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Dihydrofolate Reductase Genetic Polymorphisms Affect Methotrexate Dose Requirements in Pediatric Patients With Acute Lymphoblastic Leukemia on Maintenance Therapy

Gervasini, Guillermo PharmD, PhD*; de Murillo, Silvia G. PharmD*; Jiménez, Mercedes BSc*; de la Maya, María D. MD; Vagace, Jose M. MD, PhD

Journal of Pediatric Hematology/Oncology: November 2017 - Volume 39 - Issue 8 - p 589–595
doi: 10.1097/MPH.0000000000000908
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We have aimed to determine the effect of polymorphisms in regulatory regions of the DHFR gene in relation to methotrexate (MTX) dose adjustments and drug-induced toxicity in children on maintenance therapy for acute lymphoblastic leukemia (ALL). In total, 41 children diagnosed with ALL were screened for 3 tag-single nucleotide polymorphisms in the DHFR promoter (C-1610G, C-680G/T, A-317G) and an intronic 19-bp insertion/deletion. Genotypes were analyzed in relation to dose requirements and toxicity. The percentage of MTX dose administered (with respect to protocol-recommended values) was affected by DHFR polymorphisms. Carriers of the −680AA genotype displayed a median percentage of 44.08 (interquartile range=34.69), compared with 77.98 (interquartile range=33.90) for CC and CA carriers (P=0.01). The number of counts within white blood cell therapeutic range (2.0 to 3.0×109/L) was higher for −680AA carriers than for CC/CA carriers (P=0.003). With regard to toxicity, carriers of the −680AA genotype displayed more treatment interruptions than CC/CG carriers (P=0.03), as well as more episodes of severe neutropenia (P=0.04) and higher number of blood counts with elevated levels (>400 mg/dL) of lactate dehidrogenase (P=0.04). Overall, our findings suggest that the identification of DHFR polymorphisms in the promoter region of the gene may be helpful in tailoring MTX doses for ALL pediatric patients on maintenance therapy.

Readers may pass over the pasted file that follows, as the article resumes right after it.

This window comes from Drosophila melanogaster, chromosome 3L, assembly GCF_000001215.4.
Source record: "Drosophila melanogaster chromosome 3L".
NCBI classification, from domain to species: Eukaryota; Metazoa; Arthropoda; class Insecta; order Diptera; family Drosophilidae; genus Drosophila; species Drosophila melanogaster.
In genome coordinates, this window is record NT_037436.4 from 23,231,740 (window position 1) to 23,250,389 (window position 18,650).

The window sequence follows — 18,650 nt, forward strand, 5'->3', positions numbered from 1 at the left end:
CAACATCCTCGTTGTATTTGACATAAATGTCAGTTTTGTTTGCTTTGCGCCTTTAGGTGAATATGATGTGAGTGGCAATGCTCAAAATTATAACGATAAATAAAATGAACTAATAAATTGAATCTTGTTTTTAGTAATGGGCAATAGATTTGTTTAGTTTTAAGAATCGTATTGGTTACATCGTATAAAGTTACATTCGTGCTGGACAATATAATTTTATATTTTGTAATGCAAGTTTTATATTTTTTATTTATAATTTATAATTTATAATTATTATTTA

*Department of Medical and Surgical Therapeutics, Division of Pharmacology, Medical School, University of Extremadura

Service of Pediatric Hematology, Materno Infantil Hospital, Badajoz, Spain

Supported in part by grant PI15/00804 from Instituto de Salud Carlos III, Madrid, Spain and grant GR15012 from Junta de Extremadura, Consejeria de Economia, Comercio e Innovacion, Merida, Spain.

The authors declare no conflict of interest.

Reprints: Guillermo Gervasini, PharmD, PhD, Department of Medical and Surgical Therapeutics, Division of Pharmacology, Medical School, University of Extremadura, 06071, Badajoz, Spain (e-mail: ggervasi@unex.es).

Received February 24, 2017

Accepted June 7, 2017

Copyright © 2017 Wolters Kluwer Health, Inc. All rights reserved.